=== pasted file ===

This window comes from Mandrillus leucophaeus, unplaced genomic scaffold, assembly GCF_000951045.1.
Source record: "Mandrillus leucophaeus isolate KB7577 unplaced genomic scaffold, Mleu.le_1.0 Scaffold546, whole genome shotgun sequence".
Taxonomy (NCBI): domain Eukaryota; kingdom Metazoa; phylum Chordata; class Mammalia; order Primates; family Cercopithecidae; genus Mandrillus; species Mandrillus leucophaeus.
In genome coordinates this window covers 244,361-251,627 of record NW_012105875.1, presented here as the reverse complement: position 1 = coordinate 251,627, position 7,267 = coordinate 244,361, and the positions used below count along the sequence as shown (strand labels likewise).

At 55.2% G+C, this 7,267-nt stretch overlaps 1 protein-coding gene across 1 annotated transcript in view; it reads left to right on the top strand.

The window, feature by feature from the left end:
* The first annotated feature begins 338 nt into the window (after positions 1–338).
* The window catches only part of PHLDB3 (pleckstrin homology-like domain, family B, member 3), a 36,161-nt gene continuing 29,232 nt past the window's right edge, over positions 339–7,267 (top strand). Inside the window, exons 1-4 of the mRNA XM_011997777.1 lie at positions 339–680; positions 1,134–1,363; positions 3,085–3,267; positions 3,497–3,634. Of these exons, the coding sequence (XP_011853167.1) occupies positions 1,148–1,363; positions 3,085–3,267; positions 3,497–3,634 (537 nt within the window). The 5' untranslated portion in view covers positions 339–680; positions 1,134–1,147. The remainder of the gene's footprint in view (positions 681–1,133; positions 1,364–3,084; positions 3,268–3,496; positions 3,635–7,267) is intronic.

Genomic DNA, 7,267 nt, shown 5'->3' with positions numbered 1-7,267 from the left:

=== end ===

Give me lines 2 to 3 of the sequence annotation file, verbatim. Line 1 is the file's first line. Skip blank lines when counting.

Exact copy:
Source record: "Mandrillus leucophaeus isolate KB7577 unplaced genomic scaffold, Mleu.le_1.0 Scaffold546, whole genome shotgun sequence".
Taxonomy (NCBI): domain Eukaryota; kingdom Metazoa; phylum Chordata; class Mammalia; order Primates; family Cercopithecidae; genus Mandrillus; species Mandrillus leucophaeus.